As persistent as they may be, however, these myths have begun to fail. Climate change and the relentless expansion of a resource-hungry planet represent a perverse iteration of National Geographic’s mission. The forces of expansion are bringing the world to people, but it’s a world characterized by extraction rather than exoticized beauty, and the people are imperiled indigenous communities, not paying subscribers. These samples from National Geographic’s history suggest that the fantasy of an idyllic indigenous existence often serves to obscure histories of violence and extermination.


Fishing and Hunting Tales From Brazil, 1909

One of National Geographic’s earliest reports on indigenous communities in the Brazilian Amazon is Dewey Austin Cobb’s “Fishing and Hunting Tales from Brazil,” published in 1909. The article is concerned mostly with the ethnobotanical practices of the Tupuya tribe (whose location Cobb neglects to mention), primarily the Tupuya’s use of barbasco and of curare, two naturally synthesized poisons.

Cobb’s time with the Tupuya coincided with the height of the Amazonian rubber boom. The invention of the vulcanization of rubber and inflatable bicycle and car tires in the United States and Europe had caused demand for rubber to sky rocket: between 1840 and 1900, exports of Amazonian rubber quadrupled each decade. And between 1900 and 1906, the year that Cobb published his article, the exports from a single rubber cartel increased from 16,000 kilos to 644,000 kilos.[6] While the wealth from the boom went to ringleaders and industries in the northern hemisphere, indigenous communities paid the price. In the five years following the publication of Cobb’s article, the population of Indians on the Putumayo River alone dropped from fifty thousand to eight thousand, casualties of torture, amputation and overwork.[7]

Cobb’s article makes no mention of this brutality, but his interest in the ethnobotanical resources of the indigenous people is a faint echo of the frenzied rubber industry of his time. He first describes barbasco, which is a root resembling horseradish that the Tupuya grate and boil in a mixture. When poured in a pool, this mixture kills all the small fish and brings them floating to the surface. Cobb gives himself a pat on the back by adding that “the Tupuya indians, among whom [the use of barbasco] is chiefly practiced, seldom tell white folks anything useful if they can help it,” although he fails to specify why this might be the case.[8] The value of his account is, in some way, increased by the degree of distance between the “white folks” (some of whom were, presumably, paying subscribers to the National Geographic magazine) and the Tupuya people.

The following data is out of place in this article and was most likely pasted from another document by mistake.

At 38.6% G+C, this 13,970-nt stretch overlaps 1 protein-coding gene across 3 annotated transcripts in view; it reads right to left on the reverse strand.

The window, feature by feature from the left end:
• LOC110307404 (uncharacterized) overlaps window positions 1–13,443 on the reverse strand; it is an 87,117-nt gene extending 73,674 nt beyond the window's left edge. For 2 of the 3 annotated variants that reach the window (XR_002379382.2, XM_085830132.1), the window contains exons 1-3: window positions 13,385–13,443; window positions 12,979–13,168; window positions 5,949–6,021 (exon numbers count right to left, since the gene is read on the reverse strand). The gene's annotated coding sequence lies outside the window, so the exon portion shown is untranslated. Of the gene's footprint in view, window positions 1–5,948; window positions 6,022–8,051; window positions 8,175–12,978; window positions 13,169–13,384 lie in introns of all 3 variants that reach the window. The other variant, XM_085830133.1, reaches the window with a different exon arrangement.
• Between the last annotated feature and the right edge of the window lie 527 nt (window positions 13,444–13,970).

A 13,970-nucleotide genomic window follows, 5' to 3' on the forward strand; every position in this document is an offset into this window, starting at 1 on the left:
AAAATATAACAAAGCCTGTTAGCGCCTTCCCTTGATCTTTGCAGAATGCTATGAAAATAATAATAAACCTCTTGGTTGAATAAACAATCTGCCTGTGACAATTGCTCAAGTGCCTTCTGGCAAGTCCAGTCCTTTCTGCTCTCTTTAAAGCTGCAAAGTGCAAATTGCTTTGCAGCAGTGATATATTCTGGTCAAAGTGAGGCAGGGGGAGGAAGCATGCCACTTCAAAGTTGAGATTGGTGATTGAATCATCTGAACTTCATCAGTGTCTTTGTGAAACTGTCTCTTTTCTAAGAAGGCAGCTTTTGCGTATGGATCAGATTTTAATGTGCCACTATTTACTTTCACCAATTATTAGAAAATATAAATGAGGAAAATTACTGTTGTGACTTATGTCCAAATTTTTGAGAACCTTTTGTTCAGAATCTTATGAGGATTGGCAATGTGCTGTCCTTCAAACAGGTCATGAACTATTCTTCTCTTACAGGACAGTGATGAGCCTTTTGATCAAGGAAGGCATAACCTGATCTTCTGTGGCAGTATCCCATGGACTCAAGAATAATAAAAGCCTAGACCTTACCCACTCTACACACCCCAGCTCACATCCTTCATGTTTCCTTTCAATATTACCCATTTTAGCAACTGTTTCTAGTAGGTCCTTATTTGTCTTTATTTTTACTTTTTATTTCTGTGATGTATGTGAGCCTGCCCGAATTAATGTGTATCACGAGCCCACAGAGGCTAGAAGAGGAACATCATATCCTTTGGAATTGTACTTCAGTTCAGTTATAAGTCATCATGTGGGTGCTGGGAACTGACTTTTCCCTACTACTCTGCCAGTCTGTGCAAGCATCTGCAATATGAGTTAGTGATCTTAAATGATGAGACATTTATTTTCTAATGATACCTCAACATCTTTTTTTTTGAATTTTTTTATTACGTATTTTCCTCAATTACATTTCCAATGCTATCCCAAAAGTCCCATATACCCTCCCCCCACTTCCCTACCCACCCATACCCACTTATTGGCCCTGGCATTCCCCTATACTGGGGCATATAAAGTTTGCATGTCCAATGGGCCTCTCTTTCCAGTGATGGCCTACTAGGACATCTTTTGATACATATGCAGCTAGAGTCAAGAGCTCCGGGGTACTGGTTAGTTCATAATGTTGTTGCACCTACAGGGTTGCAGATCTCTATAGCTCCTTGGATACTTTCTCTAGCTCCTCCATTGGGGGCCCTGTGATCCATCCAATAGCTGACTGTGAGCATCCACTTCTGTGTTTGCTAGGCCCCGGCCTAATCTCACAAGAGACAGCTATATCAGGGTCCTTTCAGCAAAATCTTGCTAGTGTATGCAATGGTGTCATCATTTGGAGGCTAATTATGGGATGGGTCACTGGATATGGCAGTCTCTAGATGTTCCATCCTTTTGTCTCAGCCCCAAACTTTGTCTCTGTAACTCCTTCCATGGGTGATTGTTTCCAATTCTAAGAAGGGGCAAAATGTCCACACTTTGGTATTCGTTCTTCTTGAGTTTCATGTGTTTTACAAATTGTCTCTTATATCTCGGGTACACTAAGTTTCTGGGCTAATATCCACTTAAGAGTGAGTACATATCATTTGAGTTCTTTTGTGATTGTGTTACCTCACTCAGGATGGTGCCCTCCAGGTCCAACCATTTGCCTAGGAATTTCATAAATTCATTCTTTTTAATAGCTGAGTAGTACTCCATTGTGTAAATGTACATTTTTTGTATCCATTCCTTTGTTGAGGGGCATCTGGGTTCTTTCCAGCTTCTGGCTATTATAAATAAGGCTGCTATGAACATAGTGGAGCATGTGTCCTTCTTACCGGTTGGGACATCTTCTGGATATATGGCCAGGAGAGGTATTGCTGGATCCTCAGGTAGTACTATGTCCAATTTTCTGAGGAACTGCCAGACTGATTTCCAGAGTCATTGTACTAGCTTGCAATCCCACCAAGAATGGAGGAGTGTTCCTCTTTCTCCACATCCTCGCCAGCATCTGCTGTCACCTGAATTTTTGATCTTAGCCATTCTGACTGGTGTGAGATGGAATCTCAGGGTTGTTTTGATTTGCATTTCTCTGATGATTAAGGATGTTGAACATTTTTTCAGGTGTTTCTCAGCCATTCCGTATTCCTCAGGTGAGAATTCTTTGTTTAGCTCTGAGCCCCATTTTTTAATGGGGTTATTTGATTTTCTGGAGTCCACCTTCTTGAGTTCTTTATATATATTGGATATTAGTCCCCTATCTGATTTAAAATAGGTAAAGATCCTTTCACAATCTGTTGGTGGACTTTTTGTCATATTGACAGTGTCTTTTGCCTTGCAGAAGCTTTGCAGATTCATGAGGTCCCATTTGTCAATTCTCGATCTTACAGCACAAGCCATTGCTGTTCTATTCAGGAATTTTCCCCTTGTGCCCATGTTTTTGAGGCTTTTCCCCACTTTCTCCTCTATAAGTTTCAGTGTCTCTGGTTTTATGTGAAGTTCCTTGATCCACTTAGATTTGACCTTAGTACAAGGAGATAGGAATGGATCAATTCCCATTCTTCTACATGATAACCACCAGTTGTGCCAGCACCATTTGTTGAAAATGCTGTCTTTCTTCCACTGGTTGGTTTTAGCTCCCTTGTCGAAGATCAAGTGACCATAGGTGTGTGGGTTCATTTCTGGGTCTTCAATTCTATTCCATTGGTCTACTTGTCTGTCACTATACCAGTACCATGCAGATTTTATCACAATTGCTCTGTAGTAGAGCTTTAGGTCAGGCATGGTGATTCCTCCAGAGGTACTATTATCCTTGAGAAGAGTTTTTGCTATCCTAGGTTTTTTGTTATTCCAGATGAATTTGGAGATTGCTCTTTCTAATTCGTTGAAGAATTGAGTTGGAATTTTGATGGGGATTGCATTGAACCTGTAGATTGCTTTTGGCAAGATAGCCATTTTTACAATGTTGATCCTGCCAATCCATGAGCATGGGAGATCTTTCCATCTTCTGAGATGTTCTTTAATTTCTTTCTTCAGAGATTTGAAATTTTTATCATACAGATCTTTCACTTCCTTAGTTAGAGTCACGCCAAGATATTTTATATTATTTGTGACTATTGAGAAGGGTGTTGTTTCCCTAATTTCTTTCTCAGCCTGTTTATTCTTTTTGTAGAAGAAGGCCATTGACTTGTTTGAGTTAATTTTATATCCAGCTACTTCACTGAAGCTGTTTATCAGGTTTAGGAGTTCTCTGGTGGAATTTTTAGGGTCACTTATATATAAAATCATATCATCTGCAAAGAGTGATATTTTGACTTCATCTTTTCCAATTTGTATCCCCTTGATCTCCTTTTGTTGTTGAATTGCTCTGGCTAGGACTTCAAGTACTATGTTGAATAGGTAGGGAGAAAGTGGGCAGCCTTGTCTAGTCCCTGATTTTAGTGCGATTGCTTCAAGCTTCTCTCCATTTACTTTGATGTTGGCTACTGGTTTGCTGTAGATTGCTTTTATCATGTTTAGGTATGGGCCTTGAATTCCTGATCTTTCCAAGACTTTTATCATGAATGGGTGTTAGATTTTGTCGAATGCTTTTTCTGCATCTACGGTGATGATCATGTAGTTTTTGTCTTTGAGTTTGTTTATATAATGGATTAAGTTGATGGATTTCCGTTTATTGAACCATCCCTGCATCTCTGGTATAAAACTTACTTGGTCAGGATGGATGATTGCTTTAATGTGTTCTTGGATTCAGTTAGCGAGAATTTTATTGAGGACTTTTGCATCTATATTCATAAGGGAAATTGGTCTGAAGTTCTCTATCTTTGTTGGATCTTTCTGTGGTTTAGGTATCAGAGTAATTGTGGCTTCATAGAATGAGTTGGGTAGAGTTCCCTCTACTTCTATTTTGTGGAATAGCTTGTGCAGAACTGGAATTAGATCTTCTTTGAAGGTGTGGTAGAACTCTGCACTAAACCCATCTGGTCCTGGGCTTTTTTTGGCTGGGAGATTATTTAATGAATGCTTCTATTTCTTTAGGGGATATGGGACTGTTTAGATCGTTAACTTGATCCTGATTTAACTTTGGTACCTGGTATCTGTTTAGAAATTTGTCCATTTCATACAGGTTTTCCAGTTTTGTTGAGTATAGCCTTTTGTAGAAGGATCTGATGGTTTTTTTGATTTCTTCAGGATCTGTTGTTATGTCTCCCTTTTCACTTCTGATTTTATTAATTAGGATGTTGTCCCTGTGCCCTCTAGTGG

In addition, Cobb recounts second-hand the use of curare, a natural tranquilizer synthesized in what he describes as the upper waters of the Amazon and the Orinoco.[9] He dedicates a paragraph to the “gun” from which curare-tipped darts are launched, and goes so far as to specify the fiber used to give the dart its aerodynamic qualities. At the time, doctors in the U.S. were researching curare’s anesthetic potential, meaning that the indigenous practices surrounding the preparation and use of the substance had a profound monetary value, as well as a cultural one.[10] Cobb’s narrative seems to follow the money, as it were, although implicitly: the only cultural practices that he describes are the “hoodoo ceremonies and incantations” that the Tupuya perform when preparing curare. He ends the article with a first-person account of hunting a deer, noting for dramatic effect that “eighteen minutes after it was struck by the arrow it was dead.”[11] The Tupuya indians are, it seems, interesting to the North American reader only for their ethnobotanical practices, particularly those using substances that North American industry may someday be able to exploit.